Haemangiopericytomas (HPC) are highly vascularized tumours located in any part of the body where capillaries can be found. Since 2002, they have been re-classiﬁed under the umbrella ‘extrapleural Solitary Fibrous Tumour (SFT)’ and the term HPC is nowadays used to describe a growth pattern rather than a clinical entity. Their biological behaviour varies and they require a long-term follow-up since they may recur or metastasise several years after successful treatment. We present the case of a gentleman with HPC of the greater omentum initially appeared in 1998. HPC rarely develops in the greater omen- tum and only 20 cases have been described in the literature till today. Despite complete excision the mass re-appeared in 2011 and 2017, 13 and 19 years after initial treatment. Surgical management included en bloc excision of three lesions along with greater omentum. No further treatment was required. appeared gradually over several months causing a dull pain. INTRODUCTION No other symptoms were described. Clinical examination Haemangiopericytomas (HPC) are highly vascularized tumours revealed a 11 × 10 cm soft and well deﬁned, palpable mass located in any part of the body where capillaries can be found on the right side of the abdominal wall (Fig. 1). Computer . They were ﬁrst described in 1942 and since 2002 they have tomography (CT) of the abdomen presented several space- been grouped into the umbrella ‘extrapleural solitary ﬁbrous occupying lesions in the peritoneal cavity, the right side of tumour (SFT)’ . Their biological behaviour varies and long- the lower pelvis and the rectovesical pouch, measuring 11 × term follow-up is required, even after successful management 10.4 × 10.7 cm, 8 × 6.5 cm and 7.5 × 5.7 cm, respectively (Figs . We present the case of a gentleman with HPC of the greater 2 and 3). Due to compression, the veins of the anterior omentum initially appeared in 1998 and, despite successful abdominal wall presented dilated. Thorax CT scan revealed management, it recurred in 2011 and 2017. no tumour. On exploratory laparotomy four large lesions were revealed CASE REPORT arising from the greater omentum. No peritoneal or organ A 72-year-old gentleman presented to our unit with a recur- metastasis were seen. The lesions were excised en bloc with rent mass of the anterior abdominal wall. This mass the greater omentum (Fig. 4). The masses were surrounded by Received: February 26, 2018. Accepted: April 18, 2018 Published by Oxford University Press and JSCR Publishing Ltd. All rights reserved. © The Author(s) 2018. This is an Open Access article distributed under the terms of the Creative Commons Attribution Non-Commercial License (http://creativecommons.org/ licenses/by-nc/4.0/), which permits non-commercial re-use, distribution, and reproduction in any medium, provided the original work is properly cited. For commercial re-use, please contact email@example.com Downloaded from https://academic.oup.com/jscr/article-abstract/2018/5/rjy087/4995818 by Ed 'DeepDyve' Gillespie user on 21 June 2018 2 D. Vasdeki et al. Figure 1: The patient presented with a 11 × 10 cm soft and well deﬁned, palp- able mass on the right side of the abdominal wall. Figure 3: Abdominal CT scan showing two hypervascular lesions in the abdomen. Figure 2: Abdominal CT scan showing a inhomogeneous hypervascular mass. Figure 4: Intra-operatively three lesions derived from the greater omentum were excised along with the greater omentum. blood vessels of large calibre, approximately 0.5 cm. Due to their vascular nature, there was a signiﬁcant amount of blood loss intra-operatively and therefore the patient remained in DISCUSSION ICU for 24 hours post-operatively. Subsequently he had an uneventful recovery and was discharged 7 days after his Haemangiopericytoma has been considered a controversial operation. highly vascularized tumour. It was ﬁrst described by Stout and The patient had undergone excision of similar lesions from Murray in 1942 as a neoplasm derived from the pericytes of the anterior abdominal wall in 1998 and 2011 (19 and 6 years Zimmerman, modiﬁed smooth muscle cells that regulate the before the present case, respectively). Both operations were calibre of the capillary lumen [4, 5]. Since 2002 haemangioperi- performed in other institutions and only the biopsy reports cytomas have been reclassiﬁed as solitary ﬁbrous tumour (SFT), were available to us. The ﬁrst biopsy conﬁrmed haemangioperi- since the term HPC gathers numerous non-related entities that cytoma, more likely malignant, due to display of pleomorph- share certain morphologic characteristics. The term ‘extra-pleural ism, hypercellularity and inﬁltration of the capsule of the mass. SFT’ describes extra-meningeal SFTs, haemangiopericytomas, In 2011, two lesions were excised, along with part of the greater lipomatous haemangiopericytomas and giant cell angioﬁbromas, omentum. Histological evaluation showed haemangiopericyto- as deﬁned by the World Health Organization (WHO) [2, 6–8]. ma. Immunohistochemical analysis showed positivity for The term haemangiopericytoma is nowadays used to vimentin, CD34 and CD99 and a mitotic count of 1 mitosis per describe a growth pattern rather than a clinical entity . 10 high-power ﬁelds (HPF). Biopsy of the present case also con- Histologically, HPC are sinusoidal vascular tumours with ﬁrmed a haemangiopericytoma; necrosis was present, while staghorn-shaped blood vessels surrounded by spindle shaped mitoses were <4/10HPF. cells . Several tumour types share similar vascularity, Downloaded from https://academic.oup.com/jscr/article-abstract/2018/5/rjy087/4995818 by Ed 'DeepDyve' Gillespie user on 21 June 2018 Haemangiopericytoma of the greater omentum 3 resulting in difﬁculties in their diagnosis, management and limited and more studies still need to be conducted . The risk prognosis. Immunochemistry has not met great success in the of perioperative bleeding has always to be considered. Their diagnosis of HPC, since cell markers present in normal peri- extreme vascularity can make some lesions unresectable due cytes, such as desmin and muscle actins, are not frequently to high risk of signiﬁcant blood loss. Pre-operative vascular found in HPC cells . Moreover, they display several features embolization of the lesion has been an effective measure to of pericytic, ﬁbroblastic and myoﬁbroblastic differentiation, reduce blood loss intra-operatively . while they express CD34, CD99 and Bcl-2 antigens . In conclusion, HPC should be included in the differential Soft tissue SFTs represent <2% of all soft tissue tumours; diagnosis of vascular tumours. After radical excision of the malignant HPCs represent <1% of all vascular tumours and tumour long-term follow-up is essential, since recurrence and around 5% of all sarcomatous tumours [2, 5, 6]. HPCs can more metastasis can happen several years after treatment. frequently be located at the lower extremities (34,9%), retroperi- toneum and pelvic cavity (24,5%) [1, 9]. The greater omentum has been a rare site for its occurrence; only 20 cases of HPC CONFLICT OF INTEREST STATEMENT of the greater omentum have been described . The median None declared. age of diagnosis is 45 years. The distribution is equal in both sexes, while there is no evidence of increased familial incidence [1, 6, 9]. They can present varied biological behaviour from REFERENCES being a slow growing tumour to a mass with aggressive growth. They can metastasise to lungs, while recurrence and metasta- 1. Küçüm HF, Gülmez S, Kaptanoglu ˘ L, Akyol H, Kurt N, sis can develop several years after treatment. Therefore, a long- Yavuzer D. Acute abdomen due to rupture of hemangioperi- term follow-up is required even after radical excision of the cytoma of the greater omentum: case report. Ulus Travma mass . Acil Cerrahi Derg 2009;15:611–3. The majority has a relatively indolent behaviour with present- 2. Pasquali S, Gronchi A, Strauss D, Bonvalot S, Jeys L, ing symptoms being vague for several months and not speciﬁc. Stacchiotti S, et al. Resectable extra-pleural and extra- Pain or abdominal fullness can be late symptoms associated with meningeal solitary ﬁbrous tumours: a multi-centre prognos- an enlarging mass or perineural invasion [2, 4, 7, 9]. tic study. Eur J Surg Oncol 2016;42:1064–70. The criteria for malignancy remain a topic of debate. 3. Deshmukh S, Kalele KP, Patil KP, Nayyar AS. Hemangioperi- Enzinger and Smith proposed large lesion size (>5 cm), high cel- cytoma: a rare case. Int J Case Rep Images 2015;6:517–22. lularity, high mitotic count (≥4/10 HPF), display of pleomorph- 4. Espat NJ, Lewis JJ, Leung D, Woodruff JM, Antonescu CR, ism and the presence of tumour haemorrhage and necrosis as Shia J, et al. Conventional hemangiopericytoma: modern criteria indicating malignancy [1, 8, 9]. Pasquali et al.  pre- analysis of outcome. Cancer 2002;95:1746–51. sented that high mitotic rate, hypercellularity and pleomorph- 5. Radulescu D, Pripon S, Ciuleanu TE, Radulescu LI. 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Downloaded from https://academic.oup.com/jscr/article-abstract/2018/5/rjy087/4995818 by Ed 'DeepDyve' Gillespie user on 21 June 2018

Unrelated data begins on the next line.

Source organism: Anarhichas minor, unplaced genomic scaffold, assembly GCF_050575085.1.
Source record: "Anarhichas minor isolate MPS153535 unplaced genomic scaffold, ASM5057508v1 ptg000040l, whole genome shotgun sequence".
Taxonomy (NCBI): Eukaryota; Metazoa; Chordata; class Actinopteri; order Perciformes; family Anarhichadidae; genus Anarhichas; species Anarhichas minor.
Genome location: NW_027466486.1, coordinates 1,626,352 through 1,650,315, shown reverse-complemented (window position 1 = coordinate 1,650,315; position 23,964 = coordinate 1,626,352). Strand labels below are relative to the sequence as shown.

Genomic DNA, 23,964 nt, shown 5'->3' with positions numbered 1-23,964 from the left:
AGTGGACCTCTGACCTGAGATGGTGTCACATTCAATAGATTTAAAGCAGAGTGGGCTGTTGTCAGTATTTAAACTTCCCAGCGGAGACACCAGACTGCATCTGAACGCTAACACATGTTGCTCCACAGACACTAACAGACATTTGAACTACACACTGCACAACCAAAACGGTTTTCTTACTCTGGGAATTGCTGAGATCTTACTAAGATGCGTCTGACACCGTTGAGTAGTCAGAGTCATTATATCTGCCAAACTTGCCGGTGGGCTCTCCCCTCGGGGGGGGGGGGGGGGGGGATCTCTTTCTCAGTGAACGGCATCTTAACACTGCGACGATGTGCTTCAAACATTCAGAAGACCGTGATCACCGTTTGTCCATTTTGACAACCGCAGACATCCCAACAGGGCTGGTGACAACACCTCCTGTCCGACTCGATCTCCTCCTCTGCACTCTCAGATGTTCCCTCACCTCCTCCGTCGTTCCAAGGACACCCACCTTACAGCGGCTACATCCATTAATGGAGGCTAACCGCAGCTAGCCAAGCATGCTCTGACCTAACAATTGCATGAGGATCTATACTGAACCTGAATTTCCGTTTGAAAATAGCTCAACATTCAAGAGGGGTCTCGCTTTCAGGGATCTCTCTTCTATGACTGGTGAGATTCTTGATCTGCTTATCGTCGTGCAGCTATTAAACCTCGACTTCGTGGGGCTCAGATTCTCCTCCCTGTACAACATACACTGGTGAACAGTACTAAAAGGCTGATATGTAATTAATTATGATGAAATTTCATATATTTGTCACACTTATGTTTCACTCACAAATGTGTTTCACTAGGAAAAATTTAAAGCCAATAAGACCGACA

Journal of Surgical Case Reports – Oxford University Press
Published: May 14, 2018